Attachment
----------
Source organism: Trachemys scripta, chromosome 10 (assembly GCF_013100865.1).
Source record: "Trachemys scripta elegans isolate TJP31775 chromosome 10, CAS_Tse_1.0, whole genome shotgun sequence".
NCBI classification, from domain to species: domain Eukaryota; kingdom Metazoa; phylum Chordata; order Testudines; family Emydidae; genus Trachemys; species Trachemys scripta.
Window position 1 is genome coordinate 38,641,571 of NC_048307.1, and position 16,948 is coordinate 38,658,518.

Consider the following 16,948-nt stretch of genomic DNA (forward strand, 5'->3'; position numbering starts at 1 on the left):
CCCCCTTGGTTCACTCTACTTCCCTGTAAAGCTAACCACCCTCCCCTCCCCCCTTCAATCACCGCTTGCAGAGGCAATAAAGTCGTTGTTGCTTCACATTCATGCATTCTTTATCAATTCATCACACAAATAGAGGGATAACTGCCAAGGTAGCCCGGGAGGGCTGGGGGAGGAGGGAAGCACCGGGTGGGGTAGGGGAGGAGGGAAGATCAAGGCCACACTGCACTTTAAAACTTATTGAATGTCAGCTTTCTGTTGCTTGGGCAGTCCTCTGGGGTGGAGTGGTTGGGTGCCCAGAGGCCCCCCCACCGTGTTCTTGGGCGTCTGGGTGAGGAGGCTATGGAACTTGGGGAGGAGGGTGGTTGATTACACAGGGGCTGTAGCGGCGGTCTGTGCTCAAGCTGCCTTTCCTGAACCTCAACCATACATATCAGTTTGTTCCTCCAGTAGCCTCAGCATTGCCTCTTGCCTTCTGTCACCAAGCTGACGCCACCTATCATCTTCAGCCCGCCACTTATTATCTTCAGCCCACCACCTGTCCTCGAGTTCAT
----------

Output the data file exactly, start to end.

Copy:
Source organism: Trachemys scripta, chromosome 10 (assembly GCF_013100865.1).
Source record: "Trachemys scripta elegans isolate TJP31775 chromosome 10, CAS_Tse_1.0, whole genome shotgun sequence".
NCBI classification, from domain to species: domain Eukaryota; kingdom Metazoa; phylum Chordata; order Testudines; family Emydidae; genus Trachemys; species Trachemys scripta.
Window position 1 is genome coordinate 38,641,571 of NC_048307.1, and position 16,948 is coordinate 38,658,518.

Consider the following 16,948-nt stretch of genomic DNA (forward strand, 5'->3'; position numbering starts at 1 on the left):
CCCCCTTGGTTCACTCTACTTCCCTGTAAAGCTAACCACCCTCCCCTCCCCCCTTCAATCACCGCTTGCAGAGGCAATAAAGTCGTTGTTGCTTCACATTCATGCATTCTTTATCAATTCATCACACAAATAGAGGGATAACTGCCAAGGTAGCCCGGGAGGGCTGGGGGAGGAGGGAAGCACCGGGTGGGGTAGGGGAGGAGGGAAGATCAAGGCCACACTGCACTTTAAAACTTATTGAATGTCAGCTTTCTGTTGCTTGGGCAGTCCTCTGGGGTGGAGTGGTTGGGTGCCCAGAGGCCCCCCCACCGTGTTCTTGGGCGTCTGGGTGAGGAGGCTATGGAACTTGGGGAGGAGGGTGGTTGATTACACAGGGGCTGTAGCGGCGGTCTGTGCTCAAGCTGCCTTTCCTGAACCTCAACCATACATATCAGTTTGTTCCTCCAGTAGCCTCAGCATTGCCTCTTGCCTTCTGTCACCAAGCTGACGCCACCTATCATCTTCAGCCCGCCACTTATTATCTTCAGCCCACCACCTGTCCTCGAGTTCAT